a plurality of transverse lath members for receiving the reclining body, each of said lath members resting on and being supported at the ends of said lath members by said spring beam members without the lath members and spring beam members being fixedly attached therebetween, said lath members being movable vertically without significant flexing in response to the weight of said body as said spring beam members yield elastically; and
a flexible support sheet extending generally between opposite ends of said lath members and engaging said spring beam members and holding said spring and lath members together in a resiliently responsive, stable assembly, said support sheet having
means for removably attaching said sheet to said opposite ends of said lath members.

2. A structure according to claim 1 wherein said means for removably attaching said sheet to said opposite ends of said lath members includes pockets formed along opposite edges of said sheet to receive the ends of said lath members.

3. A structure according to claim 2 wherein said support sheet passes from the pockets at one ends of said lath members underneath and against said spring beam members to the pockets at the other ends of said lath members.

4. A structure according to claim 3 and further comprising a second flexible sheet extending across upper surfaces of said lath members, said second sheet being detachably connected to said support sheet.

5. A structure according to claim 4 and further comprising means defining flexible tubes for receiving said spring beam members, said means defining said tubes being substantially permanently attached to said support sheet.

6. A structure according to claim 5 wherein each of said spring beam members is divided along its length into a plurality of end-to-end zones each having a selected support hardness different from the other zones, the zone at a head-supporting portion of the structure having the stiffest support hardness.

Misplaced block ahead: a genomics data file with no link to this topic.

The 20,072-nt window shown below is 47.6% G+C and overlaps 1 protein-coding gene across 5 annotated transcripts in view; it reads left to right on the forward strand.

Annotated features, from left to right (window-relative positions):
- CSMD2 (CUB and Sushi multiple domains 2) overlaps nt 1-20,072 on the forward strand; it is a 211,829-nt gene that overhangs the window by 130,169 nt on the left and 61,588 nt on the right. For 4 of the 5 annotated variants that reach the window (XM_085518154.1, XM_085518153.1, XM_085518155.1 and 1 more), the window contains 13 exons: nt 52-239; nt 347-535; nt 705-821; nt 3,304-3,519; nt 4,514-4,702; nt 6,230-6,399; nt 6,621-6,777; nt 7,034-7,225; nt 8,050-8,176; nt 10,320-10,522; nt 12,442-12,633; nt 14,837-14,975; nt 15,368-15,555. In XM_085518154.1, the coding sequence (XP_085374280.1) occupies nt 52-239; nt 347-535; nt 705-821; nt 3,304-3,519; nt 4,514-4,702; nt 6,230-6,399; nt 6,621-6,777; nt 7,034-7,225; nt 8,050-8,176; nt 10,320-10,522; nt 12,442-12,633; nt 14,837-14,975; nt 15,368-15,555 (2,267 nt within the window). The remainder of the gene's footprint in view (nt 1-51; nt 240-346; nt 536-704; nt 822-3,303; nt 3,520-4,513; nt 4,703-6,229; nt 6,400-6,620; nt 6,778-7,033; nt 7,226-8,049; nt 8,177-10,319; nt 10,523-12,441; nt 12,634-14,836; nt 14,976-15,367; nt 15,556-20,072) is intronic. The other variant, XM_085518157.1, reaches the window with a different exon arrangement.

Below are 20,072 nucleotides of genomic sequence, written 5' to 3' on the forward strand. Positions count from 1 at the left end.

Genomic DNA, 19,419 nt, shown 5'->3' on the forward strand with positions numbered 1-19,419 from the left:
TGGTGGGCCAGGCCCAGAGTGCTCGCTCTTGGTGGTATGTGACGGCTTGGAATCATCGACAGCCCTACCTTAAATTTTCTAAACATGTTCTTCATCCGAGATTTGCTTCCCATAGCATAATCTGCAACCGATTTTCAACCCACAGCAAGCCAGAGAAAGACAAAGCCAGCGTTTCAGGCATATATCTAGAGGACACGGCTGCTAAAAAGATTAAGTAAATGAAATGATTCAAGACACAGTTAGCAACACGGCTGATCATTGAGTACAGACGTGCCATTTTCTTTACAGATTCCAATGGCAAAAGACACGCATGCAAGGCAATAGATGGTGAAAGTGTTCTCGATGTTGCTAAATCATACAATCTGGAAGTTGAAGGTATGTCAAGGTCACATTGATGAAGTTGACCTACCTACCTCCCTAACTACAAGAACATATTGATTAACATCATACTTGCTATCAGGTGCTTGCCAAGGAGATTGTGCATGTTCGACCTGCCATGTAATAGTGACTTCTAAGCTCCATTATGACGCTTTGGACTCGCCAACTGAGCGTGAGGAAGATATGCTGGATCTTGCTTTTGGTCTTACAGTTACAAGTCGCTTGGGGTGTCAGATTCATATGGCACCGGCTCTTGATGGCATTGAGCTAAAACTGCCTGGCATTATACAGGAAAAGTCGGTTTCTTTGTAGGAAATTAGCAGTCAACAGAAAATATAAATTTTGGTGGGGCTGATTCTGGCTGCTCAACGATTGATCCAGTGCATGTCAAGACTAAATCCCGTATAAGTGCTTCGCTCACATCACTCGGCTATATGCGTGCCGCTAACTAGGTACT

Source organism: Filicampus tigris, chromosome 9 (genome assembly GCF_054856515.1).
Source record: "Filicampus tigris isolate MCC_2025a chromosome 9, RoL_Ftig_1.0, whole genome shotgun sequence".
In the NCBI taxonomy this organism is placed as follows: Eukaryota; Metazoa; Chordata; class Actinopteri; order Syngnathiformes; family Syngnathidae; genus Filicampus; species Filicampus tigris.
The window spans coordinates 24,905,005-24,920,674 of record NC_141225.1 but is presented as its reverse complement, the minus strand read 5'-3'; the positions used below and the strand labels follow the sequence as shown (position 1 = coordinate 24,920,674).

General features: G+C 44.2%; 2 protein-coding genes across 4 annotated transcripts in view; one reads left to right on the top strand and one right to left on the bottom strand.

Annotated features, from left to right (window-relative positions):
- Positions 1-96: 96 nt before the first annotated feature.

7. A structure according to claim 6 wherein each of said spring beam members is made from elastic foam and has a cross-section in the shape of a regular polygon.

8. A structure according to claim 6 wherein each of said spring beam members is made from elastic foam and has a cross-section in the shape of a rectangle.

9. A structure according to claim 6 wherein each of said spring beam members is made from elastic foam and has a cross-section in the shape of a circle.

10. A structure according to claim 6 wherein each of said spring beam members is made from elastic foam and has a cross-section in the shape of a hollow tubular member.

11. A structure according to claim 1 and including loops means for interconnecting said ends of said lath members and said spring beam members.

12. A structure according to claim 1 wherein said spring beam members are inflatable.

Referenced Cited

U.S. Patent Documents

2225858 December 1940 Church
2638606 May 1953 Austin
3067438 December 1962 Degen
4477935 October 23, 1984 Griffin
4559656 December 24, 1985 Foster
4644596 February 24, 1987 Husler

Foreign Patent Documents

0116237 August 1984 EPX
2621803 June 1977 DEX
2832584 February 1980 DEX
3230494 February 1984 DEX
3232123 A1 March 1984 DEX
1206497 February 1960 FRX
2442031 July 1980 FRX
620581 December 1980 CHX

Patent History

Patent number: 4827544
Type: Grant
Filed: Jun 5, 1987
Date of Patent: May 9, 1989
Assignee: Husler-Liforma Entwicklungs AG (Zug)
Inventor: Balthasar Husler (Oensingen)
Primary Examiner: Alexander Grosz
Assistant Examiner: Eric K. Nicholson
Attorney: Walter C. Farley
Application Number: 7/72,058


Current U.S. Class: 5/236B; Independent Slats With Spring Supports (5/241); Thin Strips (5/191)
International Classification: A47C 1700; A47C 2306;